A Tragedy of Astronomical Proportions

Essay by mistiharrisonUniversity, Bachelor'sA, September 2011

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A Tragedy of Astronomical Proportions


America could experience a severe man-made disaster in the near future. It isn't a nuclear reactor melt-down, nor is it another recession. Rather, it's the threat of dropping NASA's future project, Space Station Freedom, from our budget. Some near-sighted activists are pushing President Clinton and members of Congress into carrying out this ill-fated act.

"It's unthinkable that this nation, based on our history, science and technology for the past thirty years, would turn its back on manned space efforts," says NASA's previous director, Admiral Richard Truly (Cramer 11). NASA has done a great deal for this country, much of which has gone without reward. Science technology has grown by leaps and bounds because of the space program. And the space station will only ensure NASA's future contributions to America.

There are some 30,000 spinoffs from space technology research. A few common ones are: ultrasound, firefighter suit material, microwave ovens, water purifiers, bending eyeglass frames, robotic arms…etc.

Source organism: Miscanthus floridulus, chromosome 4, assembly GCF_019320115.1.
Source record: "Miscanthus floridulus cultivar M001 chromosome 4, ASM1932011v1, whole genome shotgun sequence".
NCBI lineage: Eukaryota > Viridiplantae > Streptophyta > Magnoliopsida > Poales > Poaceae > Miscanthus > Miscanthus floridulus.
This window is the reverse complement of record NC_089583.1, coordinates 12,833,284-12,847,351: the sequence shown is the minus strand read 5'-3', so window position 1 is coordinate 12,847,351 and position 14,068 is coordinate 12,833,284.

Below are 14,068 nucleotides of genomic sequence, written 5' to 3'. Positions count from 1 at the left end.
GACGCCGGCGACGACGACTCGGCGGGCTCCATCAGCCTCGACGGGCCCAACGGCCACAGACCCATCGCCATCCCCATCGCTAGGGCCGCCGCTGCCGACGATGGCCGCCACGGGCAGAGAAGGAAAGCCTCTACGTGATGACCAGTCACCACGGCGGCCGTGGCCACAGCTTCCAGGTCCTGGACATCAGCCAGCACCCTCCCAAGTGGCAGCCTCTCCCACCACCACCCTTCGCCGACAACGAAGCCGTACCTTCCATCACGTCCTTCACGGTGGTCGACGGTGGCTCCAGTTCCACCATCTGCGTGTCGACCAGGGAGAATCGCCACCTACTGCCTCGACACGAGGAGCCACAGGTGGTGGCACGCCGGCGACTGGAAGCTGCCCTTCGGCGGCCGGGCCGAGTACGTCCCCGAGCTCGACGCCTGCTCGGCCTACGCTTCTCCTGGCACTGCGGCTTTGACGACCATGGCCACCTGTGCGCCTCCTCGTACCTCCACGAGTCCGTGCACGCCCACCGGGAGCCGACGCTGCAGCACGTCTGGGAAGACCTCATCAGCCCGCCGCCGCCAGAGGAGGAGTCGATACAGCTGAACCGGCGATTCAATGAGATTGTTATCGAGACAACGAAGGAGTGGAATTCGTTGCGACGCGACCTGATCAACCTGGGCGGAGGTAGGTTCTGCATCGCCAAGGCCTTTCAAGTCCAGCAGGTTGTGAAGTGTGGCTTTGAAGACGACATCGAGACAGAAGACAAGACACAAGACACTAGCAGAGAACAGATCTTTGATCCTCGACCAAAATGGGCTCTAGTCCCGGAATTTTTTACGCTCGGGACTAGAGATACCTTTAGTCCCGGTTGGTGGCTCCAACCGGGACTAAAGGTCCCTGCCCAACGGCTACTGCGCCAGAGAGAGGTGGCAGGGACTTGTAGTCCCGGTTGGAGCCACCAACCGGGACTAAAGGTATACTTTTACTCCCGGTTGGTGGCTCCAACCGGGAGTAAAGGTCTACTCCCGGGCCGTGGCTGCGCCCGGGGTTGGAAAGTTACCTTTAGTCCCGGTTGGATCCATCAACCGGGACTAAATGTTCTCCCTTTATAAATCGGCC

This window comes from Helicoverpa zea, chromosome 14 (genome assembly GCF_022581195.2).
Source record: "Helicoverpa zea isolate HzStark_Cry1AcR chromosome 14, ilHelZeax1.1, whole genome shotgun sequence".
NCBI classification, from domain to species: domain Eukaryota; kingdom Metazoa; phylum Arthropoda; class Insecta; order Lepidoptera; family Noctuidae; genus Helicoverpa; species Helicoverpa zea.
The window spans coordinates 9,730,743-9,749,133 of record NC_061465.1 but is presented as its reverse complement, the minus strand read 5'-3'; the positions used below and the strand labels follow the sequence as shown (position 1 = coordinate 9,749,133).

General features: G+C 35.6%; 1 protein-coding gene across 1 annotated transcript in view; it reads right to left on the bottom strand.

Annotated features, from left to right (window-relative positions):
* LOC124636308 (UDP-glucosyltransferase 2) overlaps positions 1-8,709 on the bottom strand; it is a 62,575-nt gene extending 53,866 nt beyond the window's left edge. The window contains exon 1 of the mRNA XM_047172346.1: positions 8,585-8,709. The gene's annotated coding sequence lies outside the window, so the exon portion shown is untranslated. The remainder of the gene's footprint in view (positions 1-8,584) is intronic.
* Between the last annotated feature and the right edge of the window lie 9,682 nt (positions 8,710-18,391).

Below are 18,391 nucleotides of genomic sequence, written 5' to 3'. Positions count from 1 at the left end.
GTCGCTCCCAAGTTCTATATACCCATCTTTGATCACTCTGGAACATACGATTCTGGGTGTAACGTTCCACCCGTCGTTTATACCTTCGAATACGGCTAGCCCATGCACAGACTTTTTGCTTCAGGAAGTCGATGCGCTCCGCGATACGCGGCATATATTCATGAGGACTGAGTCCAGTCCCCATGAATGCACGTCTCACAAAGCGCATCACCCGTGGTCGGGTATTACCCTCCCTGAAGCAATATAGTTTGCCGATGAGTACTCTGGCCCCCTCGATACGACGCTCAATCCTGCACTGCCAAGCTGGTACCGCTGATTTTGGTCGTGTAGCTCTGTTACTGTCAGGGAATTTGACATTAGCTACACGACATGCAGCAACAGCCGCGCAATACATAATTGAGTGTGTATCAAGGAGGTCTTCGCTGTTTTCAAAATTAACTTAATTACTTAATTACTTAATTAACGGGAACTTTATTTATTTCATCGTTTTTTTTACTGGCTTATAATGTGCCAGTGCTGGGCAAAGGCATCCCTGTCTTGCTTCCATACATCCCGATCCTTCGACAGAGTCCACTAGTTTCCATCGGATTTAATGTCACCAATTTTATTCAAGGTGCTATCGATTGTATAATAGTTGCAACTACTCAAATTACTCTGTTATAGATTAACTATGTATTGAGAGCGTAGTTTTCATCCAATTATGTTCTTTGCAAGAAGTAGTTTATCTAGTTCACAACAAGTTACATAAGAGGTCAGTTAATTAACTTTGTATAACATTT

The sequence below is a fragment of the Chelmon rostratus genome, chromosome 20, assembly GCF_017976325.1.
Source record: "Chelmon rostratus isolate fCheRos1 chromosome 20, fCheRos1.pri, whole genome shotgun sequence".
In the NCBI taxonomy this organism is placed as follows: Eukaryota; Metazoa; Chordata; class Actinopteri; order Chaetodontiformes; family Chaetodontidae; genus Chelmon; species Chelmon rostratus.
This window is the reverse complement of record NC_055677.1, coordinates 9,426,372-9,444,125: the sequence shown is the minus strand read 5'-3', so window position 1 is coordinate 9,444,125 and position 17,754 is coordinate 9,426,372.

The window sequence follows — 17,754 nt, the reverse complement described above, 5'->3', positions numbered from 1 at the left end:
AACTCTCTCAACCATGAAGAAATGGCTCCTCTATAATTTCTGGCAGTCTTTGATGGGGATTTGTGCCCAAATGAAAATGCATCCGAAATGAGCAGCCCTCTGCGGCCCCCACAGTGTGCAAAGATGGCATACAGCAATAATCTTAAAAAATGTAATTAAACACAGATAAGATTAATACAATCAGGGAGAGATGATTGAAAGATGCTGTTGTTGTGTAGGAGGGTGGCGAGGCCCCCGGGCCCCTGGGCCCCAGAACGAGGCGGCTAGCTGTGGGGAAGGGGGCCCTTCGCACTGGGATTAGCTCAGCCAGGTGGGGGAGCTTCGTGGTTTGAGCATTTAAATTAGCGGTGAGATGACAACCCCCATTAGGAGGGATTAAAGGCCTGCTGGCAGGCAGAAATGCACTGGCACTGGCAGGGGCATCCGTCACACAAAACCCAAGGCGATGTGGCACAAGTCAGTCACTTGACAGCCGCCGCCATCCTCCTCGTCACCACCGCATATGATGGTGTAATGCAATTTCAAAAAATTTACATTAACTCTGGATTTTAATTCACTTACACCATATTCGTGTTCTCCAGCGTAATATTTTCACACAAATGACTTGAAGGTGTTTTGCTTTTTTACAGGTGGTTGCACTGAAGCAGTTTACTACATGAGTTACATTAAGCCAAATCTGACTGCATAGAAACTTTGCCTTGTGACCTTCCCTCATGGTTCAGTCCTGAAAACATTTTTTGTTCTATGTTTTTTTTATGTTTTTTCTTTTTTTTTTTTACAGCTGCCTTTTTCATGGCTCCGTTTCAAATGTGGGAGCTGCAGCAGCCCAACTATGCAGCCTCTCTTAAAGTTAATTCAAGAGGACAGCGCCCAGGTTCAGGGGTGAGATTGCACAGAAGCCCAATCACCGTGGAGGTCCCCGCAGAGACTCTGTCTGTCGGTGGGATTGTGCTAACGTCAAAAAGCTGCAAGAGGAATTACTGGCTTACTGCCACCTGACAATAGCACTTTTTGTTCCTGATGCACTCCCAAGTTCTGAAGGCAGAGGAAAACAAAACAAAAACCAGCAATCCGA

(Haggerty 58-134). These advancements wouldn't have been possible if John F. Kennedy had not challenged America in 1961 to reach the Moon by the turn of the decade. Just as Kennedy built up momentum for a trip to the Moon, the Space Station Freedom is the stepping stone for sending astronauts to Mars (Brody 35). And to grant NASA money and support to build it would be healthy (economically and scientifically) for America.

A task force organized to study the importance of setting a goal of reaching Mars urges America to consider the whole picture: " the lessons of history show that the opening of new frontiers and the tackling of new challenges routinely stimulates extensive commercial activity and benefits throughout all the America industry" (Task Force" 263). Aside from the vast amount...